A total of about 20 downy mildew isolates were obtained in the summer and fall of 2005 from a total of five vineyards. This is not enough for a comprehensive picture of the status of downy mildew in our area, but testing by bioassay revealed that in addition to the Eastern Shore site, one vineyard in central Virginia and two in western North Carolina also had a high proportion of downy mildew resistant to Pristine and Abound, and that the level of resistance is enough to render Abound and Pristine nearly ineffective against these strains. Two other strobilurin (also known as QoI) fungicides, Sovran and Flint, were not tested because they are known to be less effective against downy mildew, and I expect that they would be ineffective against the resistant strains as well.

Strobilurin resistance of grape downy mildew has not previously been reported in North America, but has been present for several years in a number of European countries and in Brazil. FRAC (Fungicide Resistance Action Committee, an industry cooperation of agrochemical companies, website at has formulated recommendations for these situations. Those recommendations include to only apply strobilurins preventatively (before disease has developed), to apply strobilurins no more than three times per season, and to always tank-mix a strobilurin fungicide with an effective downy mildew fungicide from a DIFFERENT fungicide group.

Because resistance surfaced in three widely separated locations, we should assume that the risk is widespread in the mid-Atlantic area. Virginia growers should be very careful about relying on strobilurins by themselves when protection against downy mildew is needed, especially if this group of fungicides has been commonly used in the vineyard in past years. But even if a vineyard has not seen much use, caution is advised because downy mildew travels easily and could come in from more heavily treated sites. I recommend tank-mixing any strobilurin with a material such as captan, mancozeb, copper, Ridomil, phosphorous acid, or Aliette, with the caveat that I have not tried all possible tank mixes; contact the manufacturer if in doubt.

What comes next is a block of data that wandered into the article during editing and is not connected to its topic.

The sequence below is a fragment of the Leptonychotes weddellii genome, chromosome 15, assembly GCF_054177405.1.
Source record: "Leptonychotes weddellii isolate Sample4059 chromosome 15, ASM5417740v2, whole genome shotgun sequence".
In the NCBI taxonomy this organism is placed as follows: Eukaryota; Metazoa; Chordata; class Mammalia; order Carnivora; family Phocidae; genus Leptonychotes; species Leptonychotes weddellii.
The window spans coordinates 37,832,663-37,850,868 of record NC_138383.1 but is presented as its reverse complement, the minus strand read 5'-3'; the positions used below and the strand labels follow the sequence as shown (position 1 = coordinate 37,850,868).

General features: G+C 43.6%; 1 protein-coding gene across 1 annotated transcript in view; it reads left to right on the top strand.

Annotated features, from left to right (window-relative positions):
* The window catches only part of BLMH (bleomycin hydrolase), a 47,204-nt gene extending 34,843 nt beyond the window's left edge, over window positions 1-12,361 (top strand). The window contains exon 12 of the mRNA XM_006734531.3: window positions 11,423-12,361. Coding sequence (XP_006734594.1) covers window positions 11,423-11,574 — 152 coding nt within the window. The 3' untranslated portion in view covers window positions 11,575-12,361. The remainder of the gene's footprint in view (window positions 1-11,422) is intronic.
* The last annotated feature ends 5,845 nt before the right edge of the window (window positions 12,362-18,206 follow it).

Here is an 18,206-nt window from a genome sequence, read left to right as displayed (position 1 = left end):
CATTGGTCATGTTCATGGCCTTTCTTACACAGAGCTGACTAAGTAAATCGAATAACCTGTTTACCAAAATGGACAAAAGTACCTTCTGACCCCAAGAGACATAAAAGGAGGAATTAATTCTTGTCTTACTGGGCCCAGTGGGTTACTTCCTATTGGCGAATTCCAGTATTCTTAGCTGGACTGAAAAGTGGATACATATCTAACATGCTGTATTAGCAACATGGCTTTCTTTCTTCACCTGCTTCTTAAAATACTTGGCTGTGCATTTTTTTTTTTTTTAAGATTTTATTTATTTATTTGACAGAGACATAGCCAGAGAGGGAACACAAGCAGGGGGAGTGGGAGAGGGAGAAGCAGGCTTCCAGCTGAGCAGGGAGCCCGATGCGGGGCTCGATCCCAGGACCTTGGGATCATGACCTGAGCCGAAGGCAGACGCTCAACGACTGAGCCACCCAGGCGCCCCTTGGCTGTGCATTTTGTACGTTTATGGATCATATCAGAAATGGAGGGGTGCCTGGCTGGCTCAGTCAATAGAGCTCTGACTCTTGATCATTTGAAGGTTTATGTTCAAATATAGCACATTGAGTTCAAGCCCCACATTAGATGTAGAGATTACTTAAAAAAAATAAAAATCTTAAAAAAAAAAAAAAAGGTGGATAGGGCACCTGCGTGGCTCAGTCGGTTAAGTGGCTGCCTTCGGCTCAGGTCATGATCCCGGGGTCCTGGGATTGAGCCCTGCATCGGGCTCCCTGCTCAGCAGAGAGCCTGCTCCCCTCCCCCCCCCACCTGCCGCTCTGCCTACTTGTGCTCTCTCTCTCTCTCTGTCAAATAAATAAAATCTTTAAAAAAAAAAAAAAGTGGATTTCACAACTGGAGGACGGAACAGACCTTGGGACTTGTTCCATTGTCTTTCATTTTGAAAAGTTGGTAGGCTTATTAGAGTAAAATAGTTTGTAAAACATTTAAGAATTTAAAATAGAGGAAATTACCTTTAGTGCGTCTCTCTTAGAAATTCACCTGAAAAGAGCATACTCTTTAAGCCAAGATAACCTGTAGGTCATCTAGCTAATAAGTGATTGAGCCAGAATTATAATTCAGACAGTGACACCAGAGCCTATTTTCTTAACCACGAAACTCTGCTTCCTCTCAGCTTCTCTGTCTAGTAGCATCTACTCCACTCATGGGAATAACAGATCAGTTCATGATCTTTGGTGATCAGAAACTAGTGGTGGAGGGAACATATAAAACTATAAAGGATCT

What about POWDERY mildew? Grape powdery mildew resistance to strobilurin fungicides has been observed in New York and Pennsylvania since 2002. We have some evidence that it may be present in Virginia as well. We therefore further recommend tank-mixing most strobilurins with an effective powdery mildew fungicide, such as sulfur, Nova, Elite, Quintec, or Endura, One exception is Pristine, a fungicide mixture that already contains another effective powdery mildew fungicide, namely the same ingredient that is in Endura.

I will discuss this topic at the upcoming Virginia Vineyards Association meeting in Charlottesville. We intend to broaden our survey of downy and powdery mildew resistance during the 2006 growing season, and gratefully acknowledge financial support provided by the Virginia Wine Board in 2005.

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III. Measuring and Maintaining Soil Quality in the Vineyard

Fritz Westover, Viticulture Research-Extension Associate, Virginia Tech, Winchester

Is your soil ageing like a fine wine?
During the winter season an agriculturalist has, perhaps, more time to delve into those subjects which tend to have more profound influence on improving vineyard quality. One such subject having long term implications on vineyard productivity and, therefore, sustainability is the maintenance of soil quality in the vineyard. One may consider seasonal vineyard practices, such shoot positioning or fungicide applications, to be fixed to a vine's phenological stage or seasonal temperature and moisture. Other seasonal management decisions inflict changes in characteristics of soil such as tillage, application of fertilizer and organic matter, or cover cropping; all of which impose possible long term effects on soil quality. This article focuses on methods proposed to measure soil quality (often referred to as "soil health") and methods by which those attributes might be maintained over time.

Currently, there is no standard set of guidelines for measuring soil quality. Soil is often the first medium in a vineyard which is manipulated in order to initiate changes in growth patterns of vines. Growers will frequently till soil to manage weed competition or incorporate lime, add fertilizer and adjust soil moisture through irrigation. Many of those activities further inflict changes to soil structure, more obviously if compaction is caused by farm machinery. In order to understand the effects of vineyard management on soil quality, one must first have a means of measuring soil quality factors and a reference to interpret numerical data and physical evaluation. Soil pH and mineral nutrient levels are indeed very important for vine health and productivity, however those topics are generally well covered in existing literature and guidelines have been established for optimizing production by way of lime and fertilizer applications. Some of the less-frequently analyzed quantitative (numerical) measures are discussed here, including cation exchange capacity (CEC), soil organic matter (SOM), soil texture and bulk density and soil microbial activity (SMA). In a future article, the qualitative (physical/visual) evaluations will be discussed including those of soil structure, color and odor.